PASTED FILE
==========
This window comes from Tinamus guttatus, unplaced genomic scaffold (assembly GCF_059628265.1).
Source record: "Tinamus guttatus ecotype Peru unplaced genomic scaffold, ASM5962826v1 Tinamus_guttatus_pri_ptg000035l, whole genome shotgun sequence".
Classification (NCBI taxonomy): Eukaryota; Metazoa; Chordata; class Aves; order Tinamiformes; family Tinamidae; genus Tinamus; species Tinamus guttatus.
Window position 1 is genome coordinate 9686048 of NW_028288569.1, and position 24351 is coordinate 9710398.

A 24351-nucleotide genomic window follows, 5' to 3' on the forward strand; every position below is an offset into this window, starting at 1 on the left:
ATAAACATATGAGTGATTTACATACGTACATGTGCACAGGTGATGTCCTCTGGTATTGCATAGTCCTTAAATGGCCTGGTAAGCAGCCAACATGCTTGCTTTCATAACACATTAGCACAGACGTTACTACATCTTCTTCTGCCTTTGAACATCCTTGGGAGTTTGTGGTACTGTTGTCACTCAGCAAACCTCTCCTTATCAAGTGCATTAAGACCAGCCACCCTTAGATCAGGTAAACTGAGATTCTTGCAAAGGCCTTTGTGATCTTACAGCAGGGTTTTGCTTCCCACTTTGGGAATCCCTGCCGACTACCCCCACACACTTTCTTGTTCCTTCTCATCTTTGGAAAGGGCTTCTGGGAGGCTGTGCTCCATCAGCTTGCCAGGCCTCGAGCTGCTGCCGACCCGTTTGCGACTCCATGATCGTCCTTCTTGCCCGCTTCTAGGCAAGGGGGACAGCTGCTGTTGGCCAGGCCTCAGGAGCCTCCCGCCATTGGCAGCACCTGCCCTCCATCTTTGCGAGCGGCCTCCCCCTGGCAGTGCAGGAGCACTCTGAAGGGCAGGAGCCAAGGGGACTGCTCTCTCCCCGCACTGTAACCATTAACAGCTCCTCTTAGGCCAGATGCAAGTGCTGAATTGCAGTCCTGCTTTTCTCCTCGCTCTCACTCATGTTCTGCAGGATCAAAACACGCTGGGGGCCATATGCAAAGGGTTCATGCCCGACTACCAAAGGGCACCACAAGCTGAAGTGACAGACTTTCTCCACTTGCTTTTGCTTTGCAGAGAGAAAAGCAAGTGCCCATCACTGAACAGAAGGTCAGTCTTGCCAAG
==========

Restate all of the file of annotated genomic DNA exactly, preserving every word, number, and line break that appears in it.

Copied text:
This window comes from Tinamus guttatus, unplaced genomic scaffold (assembly GCF_059628265.1).
Source record: "Tinamus guttatus ecotype Peru unplaced genomic scaffold, ASM5962826v1 Tinamus_guttatus_pri_ptg000035l, whole genome shotgun sequence".
Classification (NCBI taxonomy): Eukaryota; Metazoa; Chordata; class Aves; order Tinamiformes; family Tinamidae; genus Tinamus; species Tinamus guttatus.
Window position 1 is genome coordinate 9686048 of NW_028288569.1, and position 24351 is coordinate 9710398.

A 24351-nucleotide genomic window follows, 5' to 3' on the forward strand; every position below is an offset into this window, starting at 1 on the left:
ATAAACATATGAGTGATTTACATACGTACATGTGCACAGGTGATGTCCTCTGGTATTGCATAGTCCTTAAATGGCCTGGTAAGCAGCCAACATGCTTGCTTTCATAACACATTAGCACAGACGTTACTACATCTTCTTCTGCCTTTGAACATCCTTGGGAGTTTGTGGTACTGTTGTCACTCAGCAAACCTCTCCTTATCAAGTGCATTAAGACCAGCCACCCTTAGATCAGGTAAACTGAGATTCTTGCAAAGGCCTTTGTGATCTTACAGCAGGGTTTTGCTTCCCACTTTGGGAATCCCTGCCGACTACCCCCACACACTTTCTTGTTCCTTCTCATCTTTGGAAAGGGCTTCTGGGAGGCTGTGCTCCATCAGCTTGCCAGGCCTCGAGCTGCTGCCGACCCGTTTGCGACTCCATGATCGTCCTTCTTGCCCGCTTCTAGGCAAGGGGGACAGCTGCTGTTGGCCAGGCCTCAGGAGCCTCCCGCCATTGGCAGCACCTGCCCTCCATCTTTGCGAGCGGCCTCCCCCTGGCAGTGCAGGAGCACTCTGAAGGGCAGGAGCCAAGGGGACTGCTCTCTCCCCGCACTGTAACCATTAACAGCTCCTCTTAGGCCAGATGCAAGTGCTGAATTGCAGTCCTGCTTTTCTCCTCGCTCTCACTCATGTTCTGCAGGATCAAAACACGCTGGGGGCCATATGCAAAGGGTTCATGCCCGACTACCAAAGGGCACCACAAGCTGAAGTGACAGACTTTCTCCACTTGCTTTTGCTTTGCAGAGAGAAAAGCAAGTGCCCATCACTGAACAGAAGGTCAGTCTTGCCAAG